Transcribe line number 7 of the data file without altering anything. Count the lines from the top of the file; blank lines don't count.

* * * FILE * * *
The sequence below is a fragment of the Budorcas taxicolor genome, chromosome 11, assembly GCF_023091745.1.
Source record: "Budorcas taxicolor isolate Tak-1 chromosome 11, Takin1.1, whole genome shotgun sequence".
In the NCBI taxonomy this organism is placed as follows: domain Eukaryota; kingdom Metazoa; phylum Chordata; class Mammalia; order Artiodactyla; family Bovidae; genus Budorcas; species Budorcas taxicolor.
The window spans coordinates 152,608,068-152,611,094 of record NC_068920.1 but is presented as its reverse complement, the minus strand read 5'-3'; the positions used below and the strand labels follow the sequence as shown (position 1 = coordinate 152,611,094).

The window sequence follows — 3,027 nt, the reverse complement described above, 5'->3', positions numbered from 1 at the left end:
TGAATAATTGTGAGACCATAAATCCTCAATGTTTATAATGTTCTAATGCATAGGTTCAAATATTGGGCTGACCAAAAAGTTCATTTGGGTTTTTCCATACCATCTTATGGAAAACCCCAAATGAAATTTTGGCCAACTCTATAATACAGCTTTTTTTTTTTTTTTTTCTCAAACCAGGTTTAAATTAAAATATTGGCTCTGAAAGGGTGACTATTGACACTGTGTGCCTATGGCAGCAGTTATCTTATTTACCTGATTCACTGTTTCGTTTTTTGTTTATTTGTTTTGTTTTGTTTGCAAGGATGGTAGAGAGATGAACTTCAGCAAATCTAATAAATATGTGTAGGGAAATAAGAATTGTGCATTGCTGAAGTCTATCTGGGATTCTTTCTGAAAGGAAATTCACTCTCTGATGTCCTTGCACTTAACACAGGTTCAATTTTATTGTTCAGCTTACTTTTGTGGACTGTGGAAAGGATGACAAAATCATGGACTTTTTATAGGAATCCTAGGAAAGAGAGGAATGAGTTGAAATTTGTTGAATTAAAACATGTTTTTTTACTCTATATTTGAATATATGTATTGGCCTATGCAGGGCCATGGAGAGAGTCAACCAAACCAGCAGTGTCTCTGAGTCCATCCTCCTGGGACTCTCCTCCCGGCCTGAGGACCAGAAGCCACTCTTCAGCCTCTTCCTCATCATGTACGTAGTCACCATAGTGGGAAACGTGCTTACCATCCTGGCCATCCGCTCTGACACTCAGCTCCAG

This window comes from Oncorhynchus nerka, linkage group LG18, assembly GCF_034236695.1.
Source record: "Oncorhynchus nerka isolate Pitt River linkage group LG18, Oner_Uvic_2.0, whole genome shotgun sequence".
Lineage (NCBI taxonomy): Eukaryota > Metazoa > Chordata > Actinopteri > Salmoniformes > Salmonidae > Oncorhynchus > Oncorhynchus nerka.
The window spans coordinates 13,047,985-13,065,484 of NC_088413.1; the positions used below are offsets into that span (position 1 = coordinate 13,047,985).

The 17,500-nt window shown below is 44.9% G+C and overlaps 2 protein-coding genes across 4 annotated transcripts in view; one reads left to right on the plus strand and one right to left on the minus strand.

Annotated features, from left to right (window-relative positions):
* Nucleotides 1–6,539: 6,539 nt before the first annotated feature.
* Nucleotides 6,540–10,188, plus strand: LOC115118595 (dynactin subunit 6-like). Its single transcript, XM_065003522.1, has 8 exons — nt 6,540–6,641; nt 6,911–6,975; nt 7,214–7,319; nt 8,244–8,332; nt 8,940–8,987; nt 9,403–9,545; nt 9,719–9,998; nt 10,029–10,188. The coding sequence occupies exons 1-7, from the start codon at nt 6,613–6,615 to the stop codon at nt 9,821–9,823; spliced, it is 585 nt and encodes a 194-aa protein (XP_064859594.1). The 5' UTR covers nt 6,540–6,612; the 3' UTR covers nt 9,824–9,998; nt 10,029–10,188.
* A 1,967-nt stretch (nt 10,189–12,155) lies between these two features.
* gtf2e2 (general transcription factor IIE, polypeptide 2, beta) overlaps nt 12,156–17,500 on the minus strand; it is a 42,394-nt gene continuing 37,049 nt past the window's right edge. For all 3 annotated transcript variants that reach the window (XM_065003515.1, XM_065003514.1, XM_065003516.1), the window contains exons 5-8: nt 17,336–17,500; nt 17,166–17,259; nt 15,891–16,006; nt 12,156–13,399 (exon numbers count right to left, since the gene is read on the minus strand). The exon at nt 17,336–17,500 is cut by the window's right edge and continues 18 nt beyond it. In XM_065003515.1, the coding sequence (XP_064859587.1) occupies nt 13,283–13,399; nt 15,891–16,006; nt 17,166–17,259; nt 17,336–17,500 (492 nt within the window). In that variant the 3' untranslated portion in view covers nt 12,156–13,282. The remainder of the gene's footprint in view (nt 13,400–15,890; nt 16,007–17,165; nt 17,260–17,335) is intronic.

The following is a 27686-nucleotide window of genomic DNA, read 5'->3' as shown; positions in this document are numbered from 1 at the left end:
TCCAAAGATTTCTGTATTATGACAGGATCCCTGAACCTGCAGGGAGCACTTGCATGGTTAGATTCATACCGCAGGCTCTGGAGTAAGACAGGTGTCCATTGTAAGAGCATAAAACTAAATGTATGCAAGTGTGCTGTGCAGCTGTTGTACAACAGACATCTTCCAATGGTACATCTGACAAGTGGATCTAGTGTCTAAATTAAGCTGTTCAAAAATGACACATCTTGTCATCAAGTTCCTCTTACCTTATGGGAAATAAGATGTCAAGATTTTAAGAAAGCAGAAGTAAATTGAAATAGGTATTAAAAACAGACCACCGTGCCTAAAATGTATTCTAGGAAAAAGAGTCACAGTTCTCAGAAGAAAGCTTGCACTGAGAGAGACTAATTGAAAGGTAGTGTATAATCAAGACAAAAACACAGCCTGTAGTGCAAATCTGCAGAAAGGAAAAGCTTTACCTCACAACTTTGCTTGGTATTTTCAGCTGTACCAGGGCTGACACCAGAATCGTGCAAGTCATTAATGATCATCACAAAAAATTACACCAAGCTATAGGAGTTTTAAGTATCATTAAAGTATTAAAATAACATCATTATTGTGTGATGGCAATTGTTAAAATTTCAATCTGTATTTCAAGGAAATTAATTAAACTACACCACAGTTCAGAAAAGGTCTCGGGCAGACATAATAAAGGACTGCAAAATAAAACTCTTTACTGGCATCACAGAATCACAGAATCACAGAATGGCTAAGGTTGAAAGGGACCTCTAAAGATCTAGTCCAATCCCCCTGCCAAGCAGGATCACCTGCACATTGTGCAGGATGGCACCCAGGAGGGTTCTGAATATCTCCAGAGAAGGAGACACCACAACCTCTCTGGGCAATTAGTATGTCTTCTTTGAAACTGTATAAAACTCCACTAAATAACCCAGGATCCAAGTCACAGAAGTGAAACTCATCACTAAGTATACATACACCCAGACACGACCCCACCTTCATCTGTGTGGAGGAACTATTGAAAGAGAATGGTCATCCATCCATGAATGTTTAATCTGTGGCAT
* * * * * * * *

This window comes from Oncorhynchus nerka, linkage group LG18, assembly GCF_034236695.1.